From Alan Templeton, "Out of Africa again and again."
Nature 416 (2002): 45 - 51. Full text (external).

The model of recent human evolution shown in Fig. 1 is dominated by genetic interchange and a special role for Africa. I consider first genetic interchange. African and Eurasian populations were linked by recurrent gene flow, certainly over the last half a million years, and probably longer. Overlaid upon this gene-flow trellis are occasional major movements out of Africa and out of Asia that enhanced gene interchange through interbreeding. More recently, population expansions acted to extend the geographical range of the human species and to establish additional areas linked by gene flow. This model emphasizes that genetic interchange among human populations, facilitated both by gene flow and range expansions coupled with interbreeding, has been a major force in shaping the human species and its spatial pattern of genetic diversity.

Second, Fig. 1 reveals the special role that African populations have played in human evolution. There were at least two major movements of peoples out of Africa after the original spread of Homo erectus. This inference is consistent with the archaeological record of cultural expansions out of Africa (Acheulean) in the middle Pleistocene44-48. These Acheulean cultural expansions broadly overlap the time frame of the middle out-of- Africa expansion event shown in Fig. 1, indicating that this expansion involved both people and ideas coming out of Africa and interacting with local populations in Eurasia. This expansion is also compatible with the fossil data. After the initial expansion of Homo erectus out of Africa about 1.7 Myr ago, there was little change in average brain size up to 700,000 years ago1. By 400,000 to 500,000 years ago, average cranial capacities had shown a substantial increase1. The time period of this transition in cranial capacity overlaps extensively with the time period for the older out- of-Africa expansion event shown in Fig. 3.

The most recent out-of-Africa expansion event shown in Figs 1 and 3 is also compatible with fossil evidence. Many 'modern' traits (such as high, rounded skulls; small brow ridges; a vertical forehead; and a noticeable chin) first appear in Africa about 130,000 years ago, followed by an expansion out-of-Africa more than 90,000 years ago1. This time frame overlaps extensively with the out-of-Africa expansion marked by the mtDNA and Y-DNA distributions in Fig. 3, implying that many of these traits could have been carried into Eurasia by this African population range expansion. Other traits, however, do not display any significant changes before, during or after this most recent expansion out of Africa1. This later set of traits is difficult to reconcile with a population replacement, but is compatible with this most recent out-of-Africa expansion event being characterized by interbreeding. With interbreeding, mendelian inheritance allows some traits to spread while others do not. Moreover, living humans are still polymorphic for 'modern' traits, and the frequencies of different 'modern' traits show heterogeneity in their present geographical distributions1. The current spatial and frequency heterogeneity in 'modern' traits undercuts the idea of a global replacement of an 'archaic' type by a 'modern' type but is consistent with a trait-based evolution of humans that is allowed under expansion with interbreeding. The model in Fig. 1 indicates the recent fossil evidence should be interpreted in terms of traits and not population types.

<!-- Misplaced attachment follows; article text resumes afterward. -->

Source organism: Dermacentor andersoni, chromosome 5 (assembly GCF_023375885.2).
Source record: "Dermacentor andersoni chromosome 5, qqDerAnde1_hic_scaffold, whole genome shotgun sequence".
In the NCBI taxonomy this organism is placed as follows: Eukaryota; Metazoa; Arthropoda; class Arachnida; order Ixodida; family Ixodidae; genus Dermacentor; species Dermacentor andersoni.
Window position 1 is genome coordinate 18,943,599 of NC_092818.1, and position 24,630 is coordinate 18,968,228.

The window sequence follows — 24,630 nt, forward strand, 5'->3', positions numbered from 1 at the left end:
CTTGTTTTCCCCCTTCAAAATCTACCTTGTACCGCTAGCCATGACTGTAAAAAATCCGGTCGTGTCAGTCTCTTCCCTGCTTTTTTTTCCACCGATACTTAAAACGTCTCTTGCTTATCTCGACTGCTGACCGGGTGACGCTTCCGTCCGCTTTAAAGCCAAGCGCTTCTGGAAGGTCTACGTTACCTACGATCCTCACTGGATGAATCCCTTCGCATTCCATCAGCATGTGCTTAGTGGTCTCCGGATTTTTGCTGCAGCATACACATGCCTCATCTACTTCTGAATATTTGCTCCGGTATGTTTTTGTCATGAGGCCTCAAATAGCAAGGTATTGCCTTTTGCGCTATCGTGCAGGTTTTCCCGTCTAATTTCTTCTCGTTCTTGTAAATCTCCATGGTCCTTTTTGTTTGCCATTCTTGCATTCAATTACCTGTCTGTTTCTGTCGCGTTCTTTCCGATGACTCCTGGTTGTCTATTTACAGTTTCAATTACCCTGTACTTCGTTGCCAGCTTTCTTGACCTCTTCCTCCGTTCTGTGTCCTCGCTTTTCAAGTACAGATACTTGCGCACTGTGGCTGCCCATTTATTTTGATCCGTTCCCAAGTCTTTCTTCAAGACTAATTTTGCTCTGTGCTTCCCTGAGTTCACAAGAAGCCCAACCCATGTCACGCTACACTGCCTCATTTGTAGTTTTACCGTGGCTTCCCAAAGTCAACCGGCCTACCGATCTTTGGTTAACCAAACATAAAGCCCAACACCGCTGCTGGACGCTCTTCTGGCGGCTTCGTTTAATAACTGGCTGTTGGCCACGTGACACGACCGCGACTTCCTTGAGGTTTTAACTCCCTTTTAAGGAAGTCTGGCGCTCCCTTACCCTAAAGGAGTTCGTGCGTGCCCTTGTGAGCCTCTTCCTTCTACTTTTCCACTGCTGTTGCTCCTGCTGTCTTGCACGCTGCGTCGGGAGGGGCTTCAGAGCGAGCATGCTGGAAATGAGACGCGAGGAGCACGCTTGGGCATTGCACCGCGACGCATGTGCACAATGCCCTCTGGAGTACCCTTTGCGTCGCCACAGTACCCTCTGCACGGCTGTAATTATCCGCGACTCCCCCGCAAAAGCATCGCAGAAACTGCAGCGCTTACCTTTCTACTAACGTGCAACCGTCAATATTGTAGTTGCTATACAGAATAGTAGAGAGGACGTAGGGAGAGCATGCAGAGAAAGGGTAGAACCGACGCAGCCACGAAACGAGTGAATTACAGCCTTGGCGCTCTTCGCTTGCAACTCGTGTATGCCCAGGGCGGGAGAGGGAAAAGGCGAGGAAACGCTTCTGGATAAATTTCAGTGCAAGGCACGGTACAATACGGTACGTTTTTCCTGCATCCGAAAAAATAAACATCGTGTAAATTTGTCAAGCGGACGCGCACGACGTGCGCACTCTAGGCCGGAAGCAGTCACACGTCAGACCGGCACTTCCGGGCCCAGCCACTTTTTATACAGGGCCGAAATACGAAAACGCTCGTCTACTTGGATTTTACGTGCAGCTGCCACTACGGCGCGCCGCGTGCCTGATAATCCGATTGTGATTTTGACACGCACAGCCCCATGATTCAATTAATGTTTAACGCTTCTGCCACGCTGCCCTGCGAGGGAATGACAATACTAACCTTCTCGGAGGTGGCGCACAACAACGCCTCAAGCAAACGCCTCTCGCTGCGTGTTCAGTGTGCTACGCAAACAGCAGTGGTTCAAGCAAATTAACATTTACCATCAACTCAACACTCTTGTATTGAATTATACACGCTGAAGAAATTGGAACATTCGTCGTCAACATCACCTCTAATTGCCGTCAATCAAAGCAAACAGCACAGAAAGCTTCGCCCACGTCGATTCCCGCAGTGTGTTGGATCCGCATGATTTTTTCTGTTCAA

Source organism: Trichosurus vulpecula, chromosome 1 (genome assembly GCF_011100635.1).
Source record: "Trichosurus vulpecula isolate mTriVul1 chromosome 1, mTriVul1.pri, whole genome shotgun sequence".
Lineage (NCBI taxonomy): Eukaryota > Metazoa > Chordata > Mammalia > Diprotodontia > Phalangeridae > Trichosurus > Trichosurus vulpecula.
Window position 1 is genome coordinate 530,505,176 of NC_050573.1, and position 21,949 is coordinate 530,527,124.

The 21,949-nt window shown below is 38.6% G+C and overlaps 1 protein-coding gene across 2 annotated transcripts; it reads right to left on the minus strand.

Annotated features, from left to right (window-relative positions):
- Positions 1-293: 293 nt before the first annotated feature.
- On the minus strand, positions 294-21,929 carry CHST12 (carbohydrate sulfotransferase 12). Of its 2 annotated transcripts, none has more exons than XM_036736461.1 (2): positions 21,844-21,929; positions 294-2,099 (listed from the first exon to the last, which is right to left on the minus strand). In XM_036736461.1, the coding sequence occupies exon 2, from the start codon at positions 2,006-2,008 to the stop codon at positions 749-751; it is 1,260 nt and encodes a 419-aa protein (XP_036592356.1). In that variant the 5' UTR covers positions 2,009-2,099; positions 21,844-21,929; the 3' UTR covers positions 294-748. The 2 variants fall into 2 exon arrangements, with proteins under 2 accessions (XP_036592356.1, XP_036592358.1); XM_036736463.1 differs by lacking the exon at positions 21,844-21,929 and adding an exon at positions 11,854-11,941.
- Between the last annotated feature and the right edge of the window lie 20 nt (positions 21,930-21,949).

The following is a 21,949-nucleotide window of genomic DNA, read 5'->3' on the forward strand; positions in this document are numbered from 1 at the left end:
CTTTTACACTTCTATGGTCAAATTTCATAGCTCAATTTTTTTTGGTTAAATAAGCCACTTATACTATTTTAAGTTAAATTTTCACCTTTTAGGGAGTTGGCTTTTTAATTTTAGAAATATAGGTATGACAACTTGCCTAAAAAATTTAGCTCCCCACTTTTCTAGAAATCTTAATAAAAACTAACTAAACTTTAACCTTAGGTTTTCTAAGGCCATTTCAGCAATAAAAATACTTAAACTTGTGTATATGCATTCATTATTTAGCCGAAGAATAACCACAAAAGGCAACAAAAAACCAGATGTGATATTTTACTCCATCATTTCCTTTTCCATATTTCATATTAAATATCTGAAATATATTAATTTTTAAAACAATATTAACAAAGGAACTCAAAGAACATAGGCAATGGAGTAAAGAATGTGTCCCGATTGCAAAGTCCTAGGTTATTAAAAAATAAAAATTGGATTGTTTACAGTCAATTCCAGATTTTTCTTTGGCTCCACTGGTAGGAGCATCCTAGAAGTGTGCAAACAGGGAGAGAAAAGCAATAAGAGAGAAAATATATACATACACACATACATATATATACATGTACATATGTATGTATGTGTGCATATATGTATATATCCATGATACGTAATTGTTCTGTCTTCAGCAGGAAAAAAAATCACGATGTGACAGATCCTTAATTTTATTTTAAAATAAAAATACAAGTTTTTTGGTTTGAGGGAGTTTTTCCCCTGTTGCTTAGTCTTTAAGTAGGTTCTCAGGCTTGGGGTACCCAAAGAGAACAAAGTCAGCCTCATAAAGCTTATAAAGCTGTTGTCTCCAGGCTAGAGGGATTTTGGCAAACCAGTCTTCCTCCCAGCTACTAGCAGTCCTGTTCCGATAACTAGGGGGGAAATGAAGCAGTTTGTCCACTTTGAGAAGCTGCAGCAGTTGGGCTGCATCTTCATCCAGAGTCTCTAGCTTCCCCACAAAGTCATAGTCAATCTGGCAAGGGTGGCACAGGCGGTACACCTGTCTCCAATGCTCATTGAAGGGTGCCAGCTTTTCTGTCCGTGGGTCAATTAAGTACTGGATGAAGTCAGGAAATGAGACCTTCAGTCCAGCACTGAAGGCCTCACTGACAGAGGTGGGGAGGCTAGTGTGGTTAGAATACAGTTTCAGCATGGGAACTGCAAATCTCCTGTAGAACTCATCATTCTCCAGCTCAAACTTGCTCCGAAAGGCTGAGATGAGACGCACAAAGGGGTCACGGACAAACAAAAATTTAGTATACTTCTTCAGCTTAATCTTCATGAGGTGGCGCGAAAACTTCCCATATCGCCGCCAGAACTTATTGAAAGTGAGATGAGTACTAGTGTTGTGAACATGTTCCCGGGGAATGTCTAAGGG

The genetic impacts of Africa upon the entire human species is large because of at least three major expansions out of Africa, although the genetic impact is not as complete as it would be under total replacement. This model is similar to earlier models that have emphasized the role of out-of-Africa population expansion coupled with gene flow and not replacement, such as the assimilation model of Smith et al., the multiregional model with expansions followed by admixture of Wolpoff et al., and the 'mostly out of Africa' model of Relethford.

The predicted large genetic impact of African populations explains the results of Takahata et al. that about 90% of the haplotype trees in the nuclear genome appear to be rooted in Africa. These results37 also falsify a total replacement hypothesis, which predicts that all haplotype trees with coalescent times greater than 100,000 years must be rooted in Africa. All of the haplotype trees considered have expected coalescent times greater than 100,000 years, so 100% of such old trees should have African roots under complete replacement, and not the observed 90%.

The results given here show the importance of examining many DNA regions with a common analytical technique in making phylogeographic inferences. Indeed, the clearest result from Tables 1 and 2 is how incomplete our view of human evolution would be if it were based upon just one locus or DNA region. As more DNA regions are examined, additional insights into human evolution are sure to follow. However, this current analysis already demonstrates the inadequacies of both the out-of- Africa replacement model and of a simple trellis model. Humans expanded again and again out of Africa, but these expansions resulted in interbreeding, not replacement, and thereby strengthened the genetic ties between human populations throughout the world.






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